Written by David Doorey, York University
Here’s a fun post to open another term of Employment Law. Trump crazies stormed the Capital this week. Most of them didn’t wear masks so they will soon have COVID. And many of them won’t have health insurance because they won’t have jobs. As this story explains, employers are looking at the photos — the geniuses posed for the cameras — and are starting to terminate their employees.
In the US, where most jobs are “at will”, the legal issues are pretty straightforward. Employees have no protection from termination for off-duty conduct. Employers can dismiss employees for any or no reason at all with no notice.
I want to talk about Canadian law. Let’s assume that a bunch of yahoos from Canada storm into the House of Commons in Ottawa, smashing stuff, injuring police, and causing the politicians to stop working and to be evacuated for fear of their safety. Because its 2020, these idiots take selfies as they riot and post them on social media. Their employer sees the photos and fires them. Can the employers do that?
In the law of work, this is known as termination for “off-duty conduct“. As always, we need to distinguish between unionized and non-union workplaces. Unionized employees have MUCH greater job security. Their employer must establish that the off-duty conduct amounted to “just cause” for termination and that is a high standard. The employer would need to show that the behaviour harmed the employer’s economic interests and the employee’s past behaviour and other potential mitigating factors do not warrant giving the employee another chance. If the employer fails to meet this standard, an arbitrator would likely reinstate the employee to their old job. If you think that your employer should need a reason to terminate you, join a union.
I want to focus on non-union employees. Let’s recall the Golden Rule of the common law of the employment contract:
An employer can terminate a nonunion employee at any time, for any or no reason at all, by providing the employee with notice of termination in the amount required by the contract. That amount is either dictated expressly in the contract or the courts “imply” an obligation to provide “reasonable notice” of termination. Courts decide how much notice is “reasonable” by applying some criteria known as “the Bardal Factors”, the most important of which is length of service. All of this is explained in Chapter 10 of The Law of Work (Termination by an Employer with Reasonable Notice).
This means that any non-union employee who engages in off-duty conduct that the employer considers objectionable can be terminated with notice. [This includes for social media posts that the employer doesn’t like kiddos!]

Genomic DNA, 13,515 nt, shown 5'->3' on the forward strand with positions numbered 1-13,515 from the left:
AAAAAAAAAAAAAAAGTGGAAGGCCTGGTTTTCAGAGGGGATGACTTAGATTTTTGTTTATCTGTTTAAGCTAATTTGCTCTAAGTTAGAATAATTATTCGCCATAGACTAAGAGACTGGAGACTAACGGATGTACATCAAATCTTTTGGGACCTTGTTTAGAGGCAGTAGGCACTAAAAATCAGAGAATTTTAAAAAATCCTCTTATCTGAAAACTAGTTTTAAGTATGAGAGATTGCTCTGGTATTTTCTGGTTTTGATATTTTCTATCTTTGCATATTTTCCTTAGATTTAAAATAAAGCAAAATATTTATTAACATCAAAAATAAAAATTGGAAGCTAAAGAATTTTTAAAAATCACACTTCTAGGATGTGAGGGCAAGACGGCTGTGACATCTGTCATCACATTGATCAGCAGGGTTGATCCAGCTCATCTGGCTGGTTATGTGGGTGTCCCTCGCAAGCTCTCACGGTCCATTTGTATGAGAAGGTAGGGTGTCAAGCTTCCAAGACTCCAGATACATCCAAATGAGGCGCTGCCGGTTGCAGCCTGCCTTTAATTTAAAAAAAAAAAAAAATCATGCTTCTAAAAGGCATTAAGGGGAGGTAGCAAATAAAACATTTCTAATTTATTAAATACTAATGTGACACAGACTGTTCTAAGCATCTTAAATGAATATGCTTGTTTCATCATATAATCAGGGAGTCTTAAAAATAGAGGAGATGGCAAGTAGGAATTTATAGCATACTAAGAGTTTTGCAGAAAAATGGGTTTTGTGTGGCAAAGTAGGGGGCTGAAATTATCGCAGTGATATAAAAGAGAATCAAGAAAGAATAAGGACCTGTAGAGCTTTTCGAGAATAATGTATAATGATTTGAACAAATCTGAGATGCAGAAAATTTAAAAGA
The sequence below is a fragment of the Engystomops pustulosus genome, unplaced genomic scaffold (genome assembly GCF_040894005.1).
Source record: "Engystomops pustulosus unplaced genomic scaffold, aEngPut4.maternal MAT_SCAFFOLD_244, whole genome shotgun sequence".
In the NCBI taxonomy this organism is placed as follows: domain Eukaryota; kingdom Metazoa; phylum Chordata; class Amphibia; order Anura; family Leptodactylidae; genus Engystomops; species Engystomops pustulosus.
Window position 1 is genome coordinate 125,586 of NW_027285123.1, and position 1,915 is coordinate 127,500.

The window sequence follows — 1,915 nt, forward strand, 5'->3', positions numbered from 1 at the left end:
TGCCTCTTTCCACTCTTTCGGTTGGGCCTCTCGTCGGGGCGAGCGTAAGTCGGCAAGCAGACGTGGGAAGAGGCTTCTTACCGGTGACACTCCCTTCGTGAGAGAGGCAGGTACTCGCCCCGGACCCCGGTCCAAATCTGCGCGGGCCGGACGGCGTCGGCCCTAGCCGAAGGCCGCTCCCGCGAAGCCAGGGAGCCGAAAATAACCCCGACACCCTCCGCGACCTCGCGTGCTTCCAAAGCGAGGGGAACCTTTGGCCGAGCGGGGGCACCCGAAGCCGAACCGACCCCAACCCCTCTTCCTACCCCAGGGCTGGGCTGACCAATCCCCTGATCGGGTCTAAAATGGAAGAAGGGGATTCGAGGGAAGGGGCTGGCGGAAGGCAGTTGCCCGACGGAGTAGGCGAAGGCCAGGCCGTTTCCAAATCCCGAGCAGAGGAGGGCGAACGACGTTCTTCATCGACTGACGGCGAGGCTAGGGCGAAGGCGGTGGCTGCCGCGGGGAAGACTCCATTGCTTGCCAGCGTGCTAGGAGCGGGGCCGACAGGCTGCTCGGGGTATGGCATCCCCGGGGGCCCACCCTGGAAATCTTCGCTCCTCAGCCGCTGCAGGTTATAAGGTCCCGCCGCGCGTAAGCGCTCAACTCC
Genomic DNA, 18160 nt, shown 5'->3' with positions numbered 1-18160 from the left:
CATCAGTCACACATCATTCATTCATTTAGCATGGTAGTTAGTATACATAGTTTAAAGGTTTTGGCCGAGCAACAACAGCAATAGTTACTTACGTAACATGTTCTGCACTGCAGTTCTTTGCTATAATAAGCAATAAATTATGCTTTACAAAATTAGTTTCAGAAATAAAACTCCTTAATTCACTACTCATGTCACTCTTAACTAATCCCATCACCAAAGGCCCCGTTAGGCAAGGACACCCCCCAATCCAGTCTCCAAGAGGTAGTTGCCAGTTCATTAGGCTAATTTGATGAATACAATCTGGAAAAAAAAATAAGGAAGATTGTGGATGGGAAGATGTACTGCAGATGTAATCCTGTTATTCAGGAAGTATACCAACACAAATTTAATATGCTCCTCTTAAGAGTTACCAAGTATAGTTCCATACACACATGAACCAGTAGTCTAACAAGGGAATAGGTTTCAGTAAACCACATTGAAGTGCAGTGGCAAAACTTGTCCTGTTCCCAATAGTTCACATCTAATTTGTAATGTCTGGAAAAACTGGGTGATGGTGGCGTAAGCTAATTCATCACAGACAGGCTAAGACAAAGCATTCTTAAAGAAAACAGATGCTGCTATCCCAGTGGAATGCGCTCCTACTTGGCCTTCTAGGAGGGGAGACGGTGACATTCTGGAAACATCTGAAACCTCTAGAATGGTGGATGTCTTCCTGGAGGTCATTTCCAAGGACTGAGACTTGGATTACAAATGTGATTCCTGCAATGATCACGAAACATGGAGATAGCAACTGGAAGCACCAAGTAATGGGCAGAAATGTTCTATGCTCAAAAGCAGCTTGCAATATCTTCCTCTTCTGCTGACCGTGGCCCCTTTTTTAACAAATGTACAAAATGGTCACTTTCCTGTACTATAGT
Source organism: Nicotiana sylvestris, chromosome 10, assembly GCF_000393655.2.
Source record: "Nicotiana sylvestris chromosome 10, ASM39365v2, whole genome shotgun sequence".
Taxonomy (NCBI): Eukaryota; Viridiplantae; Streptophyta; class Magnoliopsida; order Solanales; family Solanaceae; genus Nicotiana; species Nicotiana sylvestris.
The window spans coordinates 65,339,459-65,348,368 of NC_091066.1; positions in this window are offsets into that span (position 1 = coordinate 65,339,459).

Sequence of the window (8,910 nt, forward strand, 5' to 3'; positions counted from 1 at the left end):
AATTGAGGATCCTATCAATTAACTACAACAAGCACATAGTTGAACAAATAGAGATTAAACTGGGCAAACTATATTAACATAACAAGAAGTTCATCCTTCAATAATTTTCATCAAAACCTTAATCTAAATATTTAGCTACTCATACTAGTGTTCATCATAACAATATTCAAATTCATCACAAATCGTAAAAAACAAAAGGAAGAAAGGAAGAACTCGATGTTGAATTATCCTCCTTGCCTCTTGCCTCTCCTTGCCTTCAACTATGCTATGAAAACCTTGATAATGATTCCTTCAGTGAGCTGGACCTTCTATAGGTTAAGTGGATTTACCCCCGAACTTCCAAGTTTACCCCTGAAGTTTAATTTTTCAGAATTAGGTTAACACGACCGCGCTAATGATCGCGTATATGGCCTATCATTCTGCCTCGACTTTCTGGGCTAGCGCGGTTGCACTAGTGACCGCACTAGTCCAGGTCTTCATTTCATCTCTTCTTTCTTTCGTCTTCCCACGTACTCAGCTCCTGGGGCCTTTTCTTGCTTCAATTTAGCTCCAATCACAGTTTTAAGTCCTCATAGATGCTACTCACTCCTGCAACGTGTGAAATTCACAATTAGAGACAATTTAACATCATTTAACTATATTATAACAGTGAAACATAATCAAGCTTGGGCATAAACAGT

The more interesting question is whether the marauding employees can be terminated for cause, without notice. This is known as “summary dismissal for cause” [see Chapter 12 of The Law of Work]. The test here is similar to that applied by labour arbitrators dealing with unionized employees. In order to terminate an employee, without notice, the employer needs to demonstrate on a ‘balance of probabilities’ that the employee engaged in conduct that could threaten the employer’s economic or reputational interests.
Pay attention to what is happening here. We are dealing with contract law, so the question is what rule of contract permits the employer to terminate an employee for off-duty conduct? What is the legal wrong? What contract term has the employee breached?
The answer lies in understanding implied contract terms. In Chapter 9 of The Law of Work, we discuss the implied duty of fidelity in common law employment contracts. In particular, there is in implied term in employment contracts that employees will serve their employer faithfully and cooperate in advancing the employer’s economic interests (see p. 138-139). Off-duty conduct that could undermine the employer’s economic interests violates that term.
Therefore, if the employee engages in off-duty conduct that undermines the employee’s ability to perform their duties or that threatens the employer’s reputation, for example, the employer may be justified in terminating the employee for cause, without notice.
The case I use in the textbook to demonstrate this area of the law is called Kelly v. Linamar Corporation. That case involved an employee terminated after he was arrested after child pornography was found on his home computer. As you read the decision, pay attention to the legal test that is applied. A good summary of the law can be found in paragraph 26. The employer wins that case, but why? What if Kelly was a forklift driver in some warehouse in an industrial park in Toronto? Do you think the outcome might have been different? Why?
After you have considered these questions, return to the problem we opened with. What facts would you want to know before you decide if a Canadian employer would have grounds for termination without notice of an employee caught on camera inside the Parliament buildings during a mob raid?
David Doorey, “Would Rioting at Canada’s Parliament Building Be Grounds for Dismissal Without Notice?” Canadian Law of Work Forum (January 8 2021) http://lawofwork.ca/?p=13203